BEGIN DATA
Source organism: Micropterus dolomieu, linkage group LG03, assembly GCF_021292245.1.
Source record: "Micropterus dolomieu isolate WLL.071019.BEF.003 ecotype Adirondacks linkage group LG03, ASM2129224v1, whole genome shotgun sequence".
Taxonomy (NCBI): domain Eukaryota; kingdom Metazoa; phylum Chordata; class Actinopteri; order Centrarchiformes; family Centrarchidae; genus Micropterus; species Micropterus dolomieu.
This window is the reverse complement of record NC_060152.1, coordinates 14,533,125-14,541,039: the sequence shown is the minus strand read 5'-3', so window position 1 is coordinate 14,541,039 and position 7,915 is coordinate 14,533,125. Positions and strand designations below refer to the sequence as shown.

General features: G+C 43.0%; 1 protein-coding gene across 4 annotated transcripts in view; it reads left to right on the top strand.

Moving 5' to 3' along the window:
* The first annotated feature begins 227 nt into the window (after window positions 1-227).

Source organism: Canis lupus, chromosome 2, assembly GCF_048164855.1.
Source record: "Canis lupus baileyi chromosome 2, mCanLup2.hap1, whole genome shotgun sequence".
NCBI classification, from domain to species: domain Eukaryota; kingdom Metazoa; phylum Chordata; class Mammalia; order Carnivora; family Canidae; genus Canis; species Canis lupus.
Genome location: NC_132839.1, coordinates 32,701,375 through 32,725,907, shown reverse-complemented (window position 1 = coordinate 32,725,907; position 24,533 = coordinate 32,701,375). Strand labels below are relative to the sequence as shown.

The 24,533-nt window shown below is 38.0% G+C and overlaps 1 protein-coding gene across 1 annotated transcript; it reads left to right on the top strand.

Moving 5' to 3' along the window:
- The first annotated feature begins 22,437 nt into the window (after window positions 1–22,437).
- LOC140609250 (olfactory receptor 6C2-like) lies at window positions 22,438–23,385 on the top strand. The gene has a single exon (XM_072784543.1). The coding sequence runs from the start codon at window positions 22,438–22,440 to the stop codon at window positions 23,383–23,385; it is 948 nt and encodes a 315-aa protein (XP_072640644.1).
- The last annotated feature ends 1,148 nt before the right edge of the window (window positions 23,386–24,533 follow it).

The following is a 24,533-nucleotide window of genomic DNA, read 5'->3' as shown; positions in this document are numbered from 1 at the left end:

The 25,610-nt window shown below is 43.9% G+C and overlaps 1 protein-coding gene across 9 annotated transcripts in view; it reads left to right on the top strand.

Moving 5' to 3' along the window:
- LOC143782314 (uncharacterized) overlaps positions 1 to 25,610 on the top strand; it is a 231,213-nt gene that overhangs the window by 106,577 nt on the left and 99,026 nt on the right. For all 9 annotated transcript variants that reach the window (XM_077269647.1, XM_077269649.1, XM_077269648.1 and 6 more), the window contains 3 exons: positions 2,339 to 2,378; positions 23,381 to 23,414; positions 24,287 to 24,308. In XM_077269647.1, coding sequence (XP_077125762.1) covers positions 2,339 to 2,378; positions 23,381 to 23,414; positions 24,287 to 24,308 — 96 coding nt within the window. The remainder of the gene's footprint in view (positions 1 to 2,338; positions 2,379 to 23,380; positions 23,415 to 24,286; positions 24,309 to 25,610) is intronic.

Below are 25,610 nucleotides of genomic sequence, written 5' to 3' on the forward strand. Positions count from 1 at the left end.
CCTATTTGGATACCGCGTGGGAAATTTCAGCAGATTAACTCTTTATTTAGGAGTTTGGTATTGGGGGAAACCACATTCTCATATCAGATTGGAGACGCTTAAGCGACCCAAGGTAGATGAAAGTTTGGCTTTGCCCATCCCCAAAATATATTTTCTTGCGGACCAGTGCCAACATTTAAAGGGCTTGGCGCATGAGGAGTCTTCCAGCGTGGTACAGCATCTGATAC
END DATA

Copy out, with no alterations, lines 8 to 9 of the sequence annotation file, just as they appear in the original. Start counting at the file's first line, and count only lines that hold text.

Source organism: Canis lupus, chromosome 2, assembly GCF_048164855.1.
Source record: "Canis lupus baileyi chromosome 2, mCanLup2.hap1, whole genome shotgun sequence".